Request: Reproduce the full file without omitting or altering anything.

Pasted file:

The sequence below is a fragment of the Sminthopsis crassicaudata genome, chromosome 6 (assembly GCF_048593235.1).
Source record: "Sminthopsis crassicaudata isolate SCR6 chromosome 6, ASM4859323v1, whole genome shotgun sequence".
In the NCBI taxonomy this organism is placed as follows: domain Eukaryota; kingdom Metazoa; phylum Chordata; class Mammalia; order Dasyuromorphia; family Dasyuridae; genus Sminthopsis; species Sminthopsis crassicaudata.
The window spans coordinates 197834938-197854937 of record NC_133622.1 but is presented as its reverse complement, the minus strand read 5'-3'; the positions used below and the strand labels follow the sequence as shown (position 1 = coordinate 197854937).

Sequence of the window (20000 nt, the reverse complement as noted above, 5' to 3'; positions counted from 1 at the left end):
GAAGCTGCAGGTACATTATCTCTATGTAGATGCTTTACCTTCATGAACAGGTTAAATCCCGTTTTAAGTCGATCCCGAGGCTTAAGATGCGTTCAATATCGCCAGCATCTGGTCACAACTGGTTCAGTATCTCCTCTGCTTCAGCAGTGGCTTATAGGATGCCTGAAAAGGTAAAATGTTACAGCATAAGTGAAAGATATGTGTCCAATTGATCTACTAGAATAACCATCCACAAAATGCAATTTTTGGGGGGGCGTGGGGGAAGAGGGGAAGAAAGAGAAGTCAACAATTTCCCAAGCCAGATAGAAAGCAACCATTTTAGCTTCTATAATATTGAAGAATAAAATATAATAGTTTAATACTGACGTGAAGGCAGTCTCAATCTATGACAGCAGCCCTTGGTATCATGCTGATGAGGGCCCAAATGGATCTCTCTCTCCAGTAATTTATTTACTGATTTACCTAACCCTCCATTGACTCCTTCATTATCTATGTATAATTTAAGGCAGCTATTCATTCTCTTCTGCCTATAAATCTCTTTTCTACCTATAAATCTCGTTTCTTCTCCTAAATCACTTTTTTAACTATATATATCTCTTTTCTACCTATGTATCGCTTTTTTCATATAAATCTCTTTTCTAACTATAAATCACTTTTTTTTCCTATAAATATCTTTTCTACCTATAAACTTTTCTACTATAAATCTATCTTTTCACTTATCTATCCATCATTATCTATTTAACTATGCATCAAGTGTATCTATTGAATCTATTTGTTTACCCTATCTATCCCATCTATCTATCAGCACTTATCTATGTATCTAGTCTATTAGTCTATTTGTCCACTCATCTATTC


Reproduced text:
The sequence below is a fragment of the Sminthopsis crassicaudata genome, chromosome 6 (assembly GCF_048593235.1).
Source record: "Sminthopsis crassicaudata isolate SCR6 chromosome 6, ASM4859323v1, whole genome shotgun sequence".
In the NCBI taxonomy this organism is placed as follows: domain Eukaryota; kingdom Metazoa; phylum Chordata; class Mammalia; order Dasyuromorphia; family Dasyuridae; genus Sminthopsis; species Sminthopsis crassicaudata.
The window spans coordinates 197834938-197854937 of record NC_133622.1 but is presented as its reverse complement, the minus strand read 5'-3'; the positions used below and the strand labels follow the sequence as shown (position 1 = coordinate 197854937).

Sequence of the window (20000 nt, the reverse complement as noted above, 5' to 3'; positions counted from 1 at the left end):
GAAGCTGCAGGTACATTATCTCTATGTAGATGCTTTACCTTCATGAACAGGTTAAATCCCGTTTTAAGTCGATCCCGAGGCTTAAGATGCGTTCAATATCGCCAGCATCTGGTCACAACTGGTTCAGTATCTCCTCTGCTTCAGCAGTGGCTTATAGGATGCCTGAAAAGGTAAAATGTTACAGCATAAGTGAAAGATATGTGTCCAATTGATCTACTAGAATAACCATCCACAAAATGCAATTTTTGGGGGGGCGTGGGGGAAGAGGGGAAGAAAGAGAAGTCAACAATTTCCCAAGCCAGATAGAAAGCAACCATTTTAGCTTCTATAATATTGAAGAATAAAATATAATAGTTTAATACTGACGTGAAGGCAGTCTCAATCTATGACAGCAGCCCTTGGTATCATGCTGATGAGGGCCCAAATGGATCTCTCTCTCCAGTAATTTATTTACTGATTTACCTAACCCTCCATTGACTCCTTCATTATCTATGTATAATTTAAGGCAGCTATTCATTCTCTTCTGCCTATAAATCTCTTTTCTACCTATAAATCTCGTTTCTTCTCCTAAATCACTTTTTTAACTATATATATCTCTTTTCTACCTATGTATCGCTTTTTTCATATAAATCTCTTTTCTAACTATAAATCACTTTTTTTTCCTATAAATATCTTTTCTACCTATAAACTTTTCTACTATAAATCTATCTTTTCACTTATCTATCCATCATTATCTATTTAACTATGCATCAAGTGTATCTATTGAATCTATTTGTTTACCCTATCTATCCCATCTATCTATCAGCACTTATCTATGTATCTAGTCTATTAGTCTATTTGTCCACTCATCTATTC